Richard Thomas works at dizzying heights atop the ancient cathedral of Basel, and is master of one of the oldest crafts known to man – stonemasonry.This content was published on September 15, 2004 - 21:20
His job is to restore or replace decaying sandstones forming part of the Martin tower, which dates back to the 16th century.
Five hundred years on, the facades are under attack from the elements and acid rain, which causes the sandstone to disintegrate.
Hundreds of cracks have appeared in the ancient edifice, partly due to the use of poor quality replacement stones in the 1920s and 1960s, and the incorrect placement of stones.
The craftsmen working on the cathedral restoration project face a twice daily stomach-churning trip by open-air elevator to the 65-metre-high summit of the Martin tower.
As the lift lurches heavenwards, pedestrians resemble tiny specks on the cathedral square.
A sea of medieval rooftops spreads out below, and trams look like children’s toys wending their way through the cobbled streets.
As the elevator reaches the top of the tower, the snaking River Rhine comes into view on the other side, set against the backdrop of the Jura mountains.
Richard Thomas and his colleagues are not afraid of heights, but they are never allowed to forget the risks associated with such a panorama.
The site hut is protected by tiers of sturdy scaffolding, wrapped around the tower.
The platforms are covered in nets, like spiders’ webs, helping to protect the workers and to prevent unsecured tools or masonry falling from the tower.
Thomas works with three other stonemasons, the head of the site office, and an apprentice, whom he is currently training.
The Frenchman spent a year restoring Strasbourg Cathedral, and has been chief foreman at the Basel building site for the past three years.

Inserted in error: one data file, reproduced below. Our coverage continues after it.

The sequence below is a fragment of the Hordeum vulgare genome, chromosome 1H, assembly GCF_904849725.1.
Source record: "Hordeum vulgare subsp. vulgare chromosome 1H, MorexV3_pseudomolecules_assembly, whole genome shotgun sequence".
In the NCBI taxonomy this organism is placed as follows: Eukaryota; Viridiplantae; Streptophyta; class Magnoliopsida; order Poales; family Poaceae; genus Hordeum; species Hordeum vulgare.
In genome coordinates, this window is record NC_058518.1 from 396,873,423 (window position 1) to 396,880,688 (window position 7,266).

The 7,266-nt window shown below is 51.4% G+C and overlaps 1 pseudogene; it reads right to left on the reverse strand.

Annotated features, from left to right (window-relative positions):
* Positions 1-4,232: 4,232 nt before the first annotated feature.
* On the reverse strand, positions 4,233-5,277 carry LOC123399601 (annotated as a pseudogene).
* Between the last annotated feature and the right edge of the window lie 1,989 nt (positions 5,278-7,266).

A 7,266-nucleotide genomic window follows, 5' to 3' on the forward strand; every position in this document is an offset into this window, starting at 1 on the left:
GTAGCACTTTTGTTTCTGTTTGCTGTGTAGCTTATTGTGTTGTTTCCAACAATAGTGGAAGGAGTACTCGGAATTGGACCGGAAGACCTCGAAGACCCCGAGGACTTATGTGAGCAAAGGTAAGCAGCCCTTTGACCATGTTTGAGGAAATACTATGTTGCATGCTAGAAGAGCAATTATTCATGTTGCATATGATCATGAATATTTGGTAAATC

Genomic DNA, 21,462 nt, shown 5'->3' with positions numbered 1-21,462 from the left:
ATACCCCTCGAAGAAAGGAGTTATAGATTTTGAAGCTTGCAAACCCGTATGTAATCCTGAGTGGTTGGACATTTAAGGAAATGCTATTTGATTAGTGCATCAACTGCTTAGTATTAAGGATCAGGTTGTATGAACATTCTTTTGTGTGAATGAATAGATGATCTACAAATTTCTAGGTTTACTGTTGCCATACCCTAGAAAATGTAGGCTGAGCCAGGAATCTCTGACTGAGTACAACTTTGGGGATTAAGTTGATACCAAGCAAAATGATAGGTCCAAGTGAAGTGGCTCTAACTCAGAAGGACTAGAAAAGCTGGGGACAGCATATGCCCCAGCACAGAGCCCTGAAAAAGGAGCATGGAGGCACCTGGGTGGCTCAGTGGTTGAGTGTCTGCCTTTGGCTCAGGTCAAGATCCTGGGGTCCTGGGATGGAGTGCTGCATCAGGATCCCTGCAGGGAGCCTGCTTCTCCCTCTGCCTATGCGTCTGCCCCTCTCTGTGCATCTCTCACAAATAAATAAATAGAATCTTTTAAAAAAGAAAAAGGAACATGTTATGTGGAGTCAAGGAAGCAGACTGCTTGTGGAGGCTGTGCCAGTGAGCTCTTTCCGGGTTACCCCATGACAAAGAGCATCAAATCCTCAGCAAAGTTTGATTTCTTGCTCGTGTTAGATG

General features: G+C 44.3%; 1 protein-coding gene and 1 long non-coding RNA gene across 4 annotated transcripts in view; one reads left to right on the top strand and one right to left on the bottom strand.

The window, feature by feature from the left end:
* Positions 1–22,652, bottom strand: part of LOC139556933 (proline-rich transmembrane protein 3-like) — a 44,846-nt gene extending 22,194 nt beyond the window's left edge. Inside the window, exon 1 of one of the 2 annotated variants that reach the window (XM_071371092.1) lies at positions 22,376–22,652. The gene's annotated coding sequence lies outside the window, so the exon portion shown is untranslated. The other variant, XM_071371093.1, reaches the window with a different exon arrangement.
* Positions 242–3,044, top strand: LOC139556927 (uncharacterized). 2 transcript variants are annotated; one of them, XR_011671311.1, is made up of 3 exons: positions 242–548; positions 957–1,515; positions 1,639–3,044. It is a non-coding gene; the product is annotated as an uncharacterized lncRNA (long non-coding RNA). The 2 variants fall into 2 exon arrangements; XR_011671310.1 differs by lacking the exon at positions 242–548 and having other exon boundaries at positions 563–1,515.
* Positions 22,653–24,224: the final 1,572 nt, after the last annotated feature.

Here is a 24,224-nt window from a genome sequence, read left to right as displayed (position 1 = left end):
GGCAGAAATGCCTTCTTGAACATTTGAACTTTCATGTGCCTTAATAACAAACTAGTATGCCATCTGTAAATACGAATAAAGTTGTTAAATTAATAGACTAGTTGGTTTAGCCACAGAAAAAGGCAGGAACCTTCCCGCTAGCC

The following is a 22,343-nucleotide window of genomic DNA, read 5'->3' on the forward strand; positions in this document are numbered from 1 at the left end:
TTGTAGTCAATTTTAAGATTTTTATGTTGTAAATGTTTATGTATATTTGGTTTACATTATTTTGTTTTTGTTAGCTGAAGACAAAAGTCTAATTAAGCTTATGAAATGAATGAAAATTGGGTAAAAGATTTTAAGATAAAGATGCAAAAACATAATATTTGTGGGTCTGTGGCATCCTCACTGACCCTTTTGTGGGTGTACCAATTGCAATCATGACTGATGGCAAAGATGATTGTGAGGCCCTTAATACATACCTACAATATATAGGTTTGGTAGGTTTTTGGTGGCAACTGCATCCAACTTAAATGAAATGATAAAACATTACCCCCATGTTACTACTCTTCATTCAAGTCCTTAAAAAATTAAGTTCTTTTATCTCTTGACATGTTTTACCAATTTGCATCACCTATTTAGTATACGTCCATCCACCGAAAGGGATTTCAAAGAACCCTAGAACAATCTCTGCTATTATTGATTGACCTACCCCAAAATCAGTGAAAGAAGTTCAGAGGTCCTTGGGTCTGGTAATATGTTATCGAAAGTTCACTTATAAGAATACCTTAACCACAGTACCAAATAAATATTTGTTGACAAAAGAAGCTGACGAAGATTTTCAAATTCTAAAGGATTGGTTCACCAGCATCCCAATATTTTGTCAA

The philosophy is to preserve the 500-year-old stones where possible, rather than replace them.
The stones are sanded down, and cracks are filled and sealed with chemicals and minerals.
If the sandstones are beyond rescue, the masons travel to Germany to handpick replacements from a quarry.
“You need a good eye for a top quality stone,” Thomas points out.
Copies of the original stones are faithfully reproduced, based on sketches drawn up by the craftsmen.
Thomas says there are drawbacks to the preservation philosophy: “A high quality new stone should last 70 to 80 years. But using all our modern restoration techniques, we can only prolong the life of an old stone by up to 30 years. Then we have to come back and work on it again.”
The tower top restoration is carried out in the warmer, summer months. In the winter, stones are fashioned in the workshop.
Stonemasonry is time consuming and precise, requiring deep reserves of patience.
Even using modern tools, carving a single block can take up to three weeks.
The skills of the craft have been passed on from master to apprentice since the Middle Ages, and the modern practitioners say they are proud to keep the traditions alive.
Thomas is fascinated by the history of the cathedral, which was extensively rebuilt in the Gothic style following a devastating earthquake in 1356.
Stonemasons who accompanied knights on the medieval crusades were inspired by the geometric forms used by Arab architects in Nicosia.
Returning to the west, they incorporated these forms in their own work, giving birth to a new Gothic movement.
The aim was to span in stone ever-wider surfaces from ever-greater heights.
Hans von Nussdorf was a widely respected German master of the Gothic form, and the architect of the Martin tower constructed between 1489 and 1500.
“We feel very close to the people who built this cathedral – we are their successors,” says Thomas.
“The work of renovating the cathedral is one of great passion.”
Thanks to the commitment of craftsmen like Thomas, the work of Hans von Nussdorf will be preserved for generations to come.
swissinfo, Julie Hunt in Basel
Richard Thomas practices one of the oldest and most dangerous professions known to man – his job is to restore ancient cathedrals.
The stonemason showed swissinfo around the building site at the top of the Martin tower of Basel Cathedral.
Remains of the first Basel Cathedral date back to the 8th century.
The building was destroyed in 917 when the Hungarians sacked Basel.
In the 11th century, Emperor Henry II endowed a new cathedral.
This was replaced by a Late Romanesque building a century later.
Five towers were destroyed by an earthquake in 1356.
The cathedral was restored in the Gothic style.
This article was automatically imported from our old content management system. If you see any display errors, please let us know: email@example.com